-rm -f *.aux *.log *.blg *.dvi *.bbl *.toc *.ps *.html *.css *.png *.4ct *.4tc *.idv *.xref tex4ht.fls
# This Makefile needs GNU Make
.PHONY: default
default: ffi.ps
ffi.dvi: ffi.tex grammar.sty
latex $< && bibtex $(basename $<) && latex $< && latex $<
ffi.ps: ffi.dvi
dvips $< -o $@
# Requires TeX4ht
ffi.html: ffi.tex ffi.cfg
latex $< && bibtex $(basename $<) && latex $< && xhlatex $< "ffi"
.PHONY: clean
clean:
-rm -f *.aux *.log *.blg *.dvi *.bbl *.toc *.ps *.html *.css *.png *.4ct *.4tc *.idv *.xref tex4ht.fls
@Article{haskell98,
author = {Simon {Peyton Jones} and others},
title = {Haskell 98 Language and Libraries: the Revised Report},
journal = {Journal of Functional Programming},
year = 2003,
volume = 13,
number = 1,
URL = "http://haskell.org/definition/",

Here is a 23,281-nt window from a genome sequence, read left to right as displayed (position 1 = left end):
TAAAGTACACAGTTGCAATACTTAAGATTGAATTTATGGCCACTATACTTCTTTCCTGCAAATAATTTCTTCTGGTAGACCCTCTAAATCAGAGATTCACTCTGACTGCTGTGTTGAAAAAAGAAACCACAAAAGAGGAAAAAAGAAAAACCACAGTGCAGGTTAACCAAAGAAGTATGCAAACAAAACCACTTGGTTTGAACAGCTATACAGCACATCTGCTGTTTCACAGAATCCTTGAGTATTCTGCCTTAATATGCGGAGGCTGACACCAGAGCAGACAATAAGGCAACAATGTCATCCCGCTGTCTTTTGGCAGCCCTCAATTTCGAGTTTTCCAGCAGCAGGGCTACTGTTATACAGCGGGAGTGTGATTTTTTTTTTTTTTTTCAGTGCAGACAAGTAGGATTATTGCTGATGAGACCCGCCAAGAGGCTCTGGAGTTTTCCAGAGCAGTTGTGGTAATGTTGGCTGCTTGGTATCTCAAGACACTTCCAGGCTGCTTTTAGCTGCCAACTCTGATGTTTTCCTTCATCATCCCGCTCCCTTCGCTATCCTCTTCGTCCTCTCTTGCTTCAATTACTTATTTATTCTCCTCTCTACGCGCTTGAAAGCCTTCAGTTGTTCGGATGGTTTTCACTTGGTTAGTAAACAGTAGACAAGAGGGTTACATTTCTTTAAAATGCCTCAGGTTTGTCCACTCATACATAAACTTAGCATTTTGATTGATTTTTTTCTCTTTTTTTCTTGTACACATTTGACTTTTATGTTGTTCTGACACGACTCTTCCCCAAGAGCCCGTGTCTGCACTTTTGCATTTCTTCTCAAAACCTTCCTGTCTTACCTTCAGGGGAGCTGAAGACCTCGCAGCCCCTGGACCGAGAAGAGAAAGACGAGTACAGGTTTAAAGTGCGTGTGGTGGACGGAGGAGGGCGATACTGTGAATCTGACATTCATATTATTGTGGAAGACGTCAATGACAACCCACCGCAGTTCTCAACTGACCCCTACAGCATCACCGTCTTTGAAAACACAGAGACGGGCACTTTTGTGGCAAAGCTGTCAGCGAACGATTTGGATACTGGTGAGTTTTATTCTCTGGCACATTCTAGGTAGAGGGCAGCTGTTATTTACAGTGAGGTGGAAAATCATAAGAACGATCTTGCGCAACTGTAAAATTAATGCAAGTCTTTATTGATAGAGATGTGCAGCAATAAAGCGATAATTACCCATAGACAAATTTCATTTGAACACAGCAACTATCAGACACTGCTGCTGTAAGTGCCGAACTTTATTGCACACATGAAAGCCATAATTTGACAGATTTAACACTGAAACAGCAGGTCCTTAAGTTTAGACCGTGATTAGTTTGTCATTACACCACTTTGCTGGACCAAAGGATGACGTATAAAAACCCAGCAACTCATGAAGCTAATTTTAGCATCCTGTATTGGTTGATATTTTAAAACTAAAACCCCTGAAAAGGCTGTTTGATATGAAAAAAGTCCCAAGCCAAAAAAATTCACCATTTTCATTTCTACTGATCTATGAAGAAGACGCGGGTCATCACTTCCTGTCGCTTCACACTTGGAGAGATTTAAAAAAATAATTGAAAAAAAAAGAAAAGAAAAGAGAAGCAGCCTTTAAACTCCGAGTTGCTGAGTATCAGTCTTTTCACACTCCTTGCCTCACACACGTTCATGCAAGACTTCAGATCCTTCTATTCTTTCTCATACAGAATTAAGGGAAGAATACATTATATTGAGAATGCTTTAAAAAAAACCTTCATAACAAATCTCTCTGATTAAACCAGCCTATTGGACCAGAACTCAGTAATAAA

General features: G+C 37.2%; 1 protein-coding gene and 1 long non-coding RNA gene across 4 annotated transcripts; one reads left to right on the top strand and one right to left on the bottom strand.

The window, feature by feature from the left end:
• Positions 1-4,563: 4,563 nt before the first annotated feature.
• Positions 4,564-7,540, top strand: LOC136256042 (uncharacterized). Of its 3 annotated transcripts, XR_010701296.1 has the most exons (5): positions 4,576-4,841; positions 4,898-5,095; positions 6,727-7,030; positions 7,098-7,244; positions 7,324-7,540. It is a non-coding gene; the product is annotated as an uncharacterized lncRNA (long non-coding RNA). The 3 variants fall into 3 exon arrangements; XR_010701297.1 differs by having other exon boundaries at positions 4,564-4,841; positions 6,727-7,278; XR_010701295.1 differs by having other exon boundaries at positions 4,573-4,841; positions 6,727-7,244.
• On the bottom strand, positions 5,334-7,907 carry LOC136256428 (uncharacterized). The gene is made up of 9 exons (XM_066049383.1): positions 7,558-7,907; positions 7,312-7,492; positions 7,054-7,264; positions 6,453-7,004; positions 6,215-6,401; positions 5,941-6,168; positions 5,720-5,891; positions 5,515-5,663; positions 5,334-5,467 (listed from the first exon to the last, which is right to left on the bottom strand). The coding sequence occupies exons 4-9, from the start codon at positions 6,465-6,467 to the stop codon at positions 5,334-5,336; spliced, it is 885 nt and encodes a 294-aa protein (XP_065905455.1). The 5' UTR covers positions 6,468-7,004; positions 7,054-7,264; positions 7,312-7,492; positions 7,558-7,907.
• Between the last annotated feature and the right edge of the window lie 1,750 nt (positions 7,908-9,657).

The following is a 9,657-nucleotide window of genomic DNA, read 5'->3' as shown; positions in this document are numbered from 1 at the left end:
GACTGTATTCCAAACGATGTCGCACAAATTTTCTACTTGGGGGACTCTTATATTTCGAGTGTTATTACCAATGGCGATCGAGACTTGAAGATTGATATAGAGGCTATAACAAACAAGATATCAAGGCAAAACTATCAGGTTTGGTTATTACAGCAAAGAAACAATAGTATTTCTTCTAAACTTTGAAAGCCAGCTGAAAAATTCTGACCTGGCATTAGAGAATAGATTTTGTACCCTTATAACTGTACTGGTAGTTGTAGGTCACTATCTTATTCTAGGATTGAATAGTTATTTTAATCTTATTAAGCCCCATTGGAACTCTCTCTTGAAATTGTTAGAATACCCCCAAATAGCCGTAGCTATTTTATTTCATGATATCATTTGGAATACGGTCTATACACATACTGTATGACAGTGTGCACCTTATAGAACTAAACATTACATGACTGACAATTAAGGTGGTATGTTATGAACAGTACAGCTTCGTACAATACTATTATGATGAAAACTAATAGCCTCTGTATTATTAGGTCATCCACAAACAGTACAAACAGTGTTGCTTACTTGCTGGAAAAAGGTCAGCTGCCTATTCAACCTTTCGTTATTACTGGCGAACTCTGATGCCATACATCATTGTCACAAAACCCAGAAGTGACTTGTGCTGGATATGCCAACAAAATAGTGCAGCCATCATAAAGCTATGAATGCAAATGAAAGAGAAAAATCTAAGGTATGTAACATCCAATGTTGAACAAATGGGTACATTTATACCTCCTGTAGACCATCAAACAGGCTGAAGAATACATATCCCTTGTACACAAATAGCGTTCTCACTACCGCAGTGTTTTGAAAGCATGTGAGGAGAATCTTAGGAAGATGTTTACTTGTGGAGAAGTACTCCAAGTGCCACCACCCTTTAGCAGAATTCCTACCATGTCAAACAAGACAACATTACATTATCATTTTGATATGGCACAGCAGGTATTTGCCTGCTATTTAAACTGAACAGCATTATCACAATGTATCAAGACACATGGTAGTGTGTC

}
@InProceedings{boehm:finalizers,
author = {{Hans-J.} Boehm},
title = {Destructors, Finalizers, and Synchronization},
booktitle = {Proceedings of the 30th {ACM} {SIGPLAN}-{SIGACT} Symposium
on Principles of Programming Languages},
pages = {262--272},
year = 2003,
publisher = {ACM Press}
}
@Book{C,
author = "Brian W. Kernighan and Dennis M. Ritchie",
title = "The C Programming Language",
publisher = "Prentice Hall",
edition = "second",
year = 1988
}
@Book{gosling-etal:Java,
author = "James Gosling and Bill Joy and Guy Steele",
title = "The {Java} Language Specification",
publisher = "Addison-Wesley",
year = 1997,
series = "The Java Series"
}
@Book{lindholm-etal:JVM,
author = {Tim Lindholm and Frank Yellin},
title = {The {Java} Virtual Machine Specification},
publisher = {Addison-Wesley},
year = 1996